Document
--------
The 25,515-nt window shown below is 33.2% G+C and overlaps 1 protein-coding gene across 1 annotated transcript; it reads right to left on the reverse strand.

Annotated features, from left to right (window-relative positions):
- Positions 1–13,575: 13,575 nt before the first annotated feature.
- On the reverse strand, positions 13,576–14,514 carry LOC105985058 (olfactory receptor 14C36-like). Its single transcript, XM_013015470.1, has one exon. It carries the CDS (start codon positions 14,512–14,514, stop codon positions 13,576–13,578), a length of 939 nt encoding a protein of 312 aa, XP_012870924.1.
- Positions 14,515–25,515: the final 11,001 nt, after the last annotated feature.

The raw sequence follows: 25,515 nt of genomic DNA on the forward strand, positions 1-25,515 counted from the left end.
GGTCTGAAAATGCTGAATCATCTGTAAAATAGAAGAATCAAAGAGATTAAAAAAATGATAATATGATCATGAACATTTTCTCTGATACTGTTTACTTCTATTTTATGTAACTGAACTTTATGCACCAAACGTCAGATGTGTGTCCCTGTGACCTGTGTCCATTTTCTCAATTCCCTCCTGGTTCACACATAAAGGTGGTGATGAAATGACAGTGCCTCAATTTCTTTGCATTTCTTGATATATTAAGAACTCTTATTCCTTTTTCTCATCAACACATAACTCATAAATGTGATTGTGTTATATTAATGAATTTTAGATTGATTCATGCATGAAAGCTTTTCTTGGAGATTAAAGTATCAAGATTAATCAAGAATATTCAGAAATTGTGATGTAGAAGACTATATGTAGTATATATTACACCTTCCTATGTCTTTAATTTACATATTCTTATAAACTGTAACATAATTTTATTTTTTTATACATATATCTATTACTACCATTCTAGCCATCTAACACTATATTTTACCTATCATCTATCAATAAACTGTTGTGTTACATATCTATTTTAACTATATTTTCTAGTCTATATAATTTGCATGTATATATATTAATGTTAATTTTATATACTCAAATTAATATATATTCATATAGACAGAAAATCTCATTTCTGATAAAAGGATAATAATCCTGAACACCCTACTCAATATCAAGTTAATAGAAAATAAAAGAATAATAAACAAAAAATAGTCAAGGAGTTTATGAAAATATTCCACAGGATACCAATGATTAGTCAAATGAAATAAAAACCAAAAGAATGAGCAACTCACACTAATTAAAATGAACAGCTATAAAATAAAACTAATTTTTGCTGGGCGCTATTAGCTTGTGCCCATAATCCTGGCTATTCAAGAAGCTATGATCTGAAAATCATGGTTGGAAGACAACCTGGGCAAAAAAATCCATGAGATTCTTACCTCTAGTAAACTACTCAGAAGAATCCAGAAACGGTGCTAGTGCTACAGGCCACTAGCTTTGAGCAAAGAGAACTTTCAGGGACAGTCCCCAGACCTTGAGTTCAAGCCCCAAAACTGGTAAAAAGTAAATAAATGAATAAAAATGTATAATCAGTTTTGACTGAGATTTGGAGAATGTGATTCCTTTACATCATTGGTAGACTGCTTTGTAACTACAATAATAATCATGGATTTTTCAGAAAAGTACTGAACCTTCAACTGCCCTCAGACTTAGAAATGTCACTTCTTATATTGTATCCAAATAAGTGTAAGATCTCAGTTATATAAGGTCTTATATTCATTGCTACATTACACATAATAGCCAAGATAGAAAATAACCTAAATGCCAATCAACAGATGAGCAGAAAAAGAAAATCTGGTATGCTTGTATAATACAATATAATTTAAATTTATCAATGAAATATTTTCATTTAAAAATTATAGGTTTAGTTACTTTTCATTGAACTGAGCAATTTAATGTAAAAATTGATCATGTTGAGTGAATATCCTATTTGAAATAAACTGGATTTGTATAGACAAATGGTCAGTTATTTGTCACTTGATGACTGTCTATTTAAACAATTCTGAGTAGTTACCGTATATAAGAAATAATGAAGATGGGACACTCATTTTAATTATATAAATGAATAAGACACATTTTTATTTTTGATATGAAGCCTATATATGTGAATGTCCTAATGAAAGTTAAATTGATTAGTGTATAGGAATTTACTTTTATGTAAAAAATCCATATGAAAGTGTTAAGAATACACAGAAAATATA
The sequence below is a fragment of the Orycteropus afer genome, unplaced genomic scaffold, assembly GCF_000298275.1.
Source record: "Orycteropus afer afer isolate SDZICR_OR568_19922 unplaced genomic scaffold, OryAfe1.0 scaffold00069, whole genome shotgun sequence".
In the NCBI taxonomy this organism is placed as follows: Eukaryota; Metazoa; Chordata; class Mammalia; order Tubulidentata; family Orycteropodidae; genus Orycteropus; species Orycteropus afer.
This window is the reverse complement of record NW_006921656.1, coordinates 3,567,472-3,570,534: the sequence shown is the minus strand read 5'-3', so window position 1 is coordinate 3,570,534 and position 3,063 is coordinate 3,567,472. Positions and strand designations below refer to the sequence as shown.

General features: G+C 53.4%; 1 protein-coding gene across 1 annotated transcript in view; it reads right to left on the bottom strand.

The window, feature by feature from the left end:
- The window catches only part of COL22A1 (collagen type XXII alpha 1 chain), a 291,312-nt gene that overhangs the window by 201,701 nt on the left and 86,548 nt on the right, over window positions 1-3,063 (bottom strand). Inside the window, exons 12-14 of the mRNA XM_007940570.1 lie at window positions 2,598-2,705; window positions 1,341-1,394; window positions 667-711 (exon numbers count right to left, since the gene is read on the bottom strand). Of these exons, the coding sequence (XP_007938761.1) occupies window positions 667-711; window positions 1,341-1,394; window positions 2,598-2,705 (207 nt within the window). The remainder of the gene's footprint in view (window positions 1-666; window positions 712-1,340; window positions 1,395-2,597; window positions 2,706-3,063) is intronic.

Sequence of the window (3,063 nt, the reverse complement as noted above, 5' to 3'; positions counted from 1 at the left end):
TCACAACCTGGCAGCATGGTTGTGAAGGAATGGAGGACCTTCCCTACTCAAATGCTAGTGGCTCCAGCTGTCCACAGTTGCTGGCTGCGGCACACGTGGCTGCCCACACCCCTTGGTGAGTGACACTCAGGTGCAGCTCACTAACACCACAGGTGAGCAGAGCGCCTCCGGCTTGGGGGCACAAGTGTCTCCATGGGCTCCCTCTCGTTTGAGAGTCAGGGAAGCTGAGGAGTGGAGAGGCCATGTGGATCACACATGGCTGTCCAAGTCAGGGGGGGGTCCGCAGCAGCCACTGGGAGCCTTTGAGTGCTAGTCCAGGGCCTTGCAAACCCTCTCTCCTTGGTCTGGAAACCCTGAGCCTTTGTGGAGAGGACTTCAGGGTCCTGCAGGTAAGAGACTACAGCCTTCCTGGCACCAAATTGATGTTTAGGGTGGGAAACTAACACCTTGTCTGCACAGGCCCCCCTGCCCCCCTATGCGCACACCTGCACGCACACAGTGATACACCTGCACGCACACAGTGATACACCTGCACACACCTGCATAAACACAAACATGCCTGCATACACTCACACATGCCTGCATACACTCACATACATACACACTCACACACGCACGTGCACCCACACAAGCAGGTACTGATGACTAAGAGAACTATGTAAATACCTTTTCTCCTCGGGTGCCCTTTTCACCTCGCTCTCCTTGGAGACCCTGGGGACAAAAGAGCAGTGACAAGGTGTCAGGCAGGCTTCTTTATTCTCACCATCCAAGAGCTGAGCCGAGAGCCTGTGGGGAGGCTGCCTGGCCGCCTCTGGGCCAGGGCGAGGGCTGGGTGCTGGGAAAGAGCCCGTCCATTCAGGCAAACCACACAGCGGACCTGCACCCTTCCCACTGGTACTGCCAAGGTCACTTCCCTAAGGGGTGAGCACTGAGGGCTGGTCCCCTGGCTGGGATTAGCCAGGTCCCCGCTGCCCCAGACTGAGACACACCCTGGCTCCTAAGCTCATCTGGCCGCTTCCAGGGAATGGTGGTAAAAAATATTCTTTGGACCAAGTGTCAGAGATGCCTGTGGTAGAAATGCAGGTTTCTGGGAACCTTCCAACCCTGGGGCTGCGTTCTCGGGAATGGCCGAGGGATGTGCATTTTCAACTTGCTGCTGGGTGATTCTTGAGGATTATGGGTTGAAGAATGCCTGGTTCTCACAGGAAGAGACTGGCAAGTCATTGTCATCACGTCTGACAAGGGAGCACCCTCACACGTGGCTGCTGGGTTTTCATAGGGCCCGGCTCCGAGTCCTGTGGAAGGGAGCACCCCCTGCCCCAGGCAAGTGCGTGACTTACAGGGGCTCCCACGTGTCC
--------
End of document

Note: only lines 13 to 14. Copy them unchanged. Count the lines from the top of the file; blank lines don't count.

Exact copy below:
The window, feature by feature from the left end:
- The window catches only part of COL22A1 (collagen type XXII alpha 1 chain), a 291,312-nt gene that overhangs the window by 201,701 nt on the left and 86,548 nt on the right, over window positions 1-3,063 (bottom strand). Inside the window, exons 12-14 of the mRNA XM_007940570.1 lie at window positions 2,598-2,705; window positions 1,341-1,394; window positions 667-711 (exon numbers count right to left, since the gene is read on the bottom strand). Of these exons, the coding sequence (XP_007938761.1) occupies window positions 667-711; window positions 1,341-1,394; window positions 2,598-2,705 (207 nt within the window). The remainder of the gene's footprint in view (window positions 1-666; window positions 712-1,340; window positions 1,395-2,597; window positions 2,706-3,063) is intronic.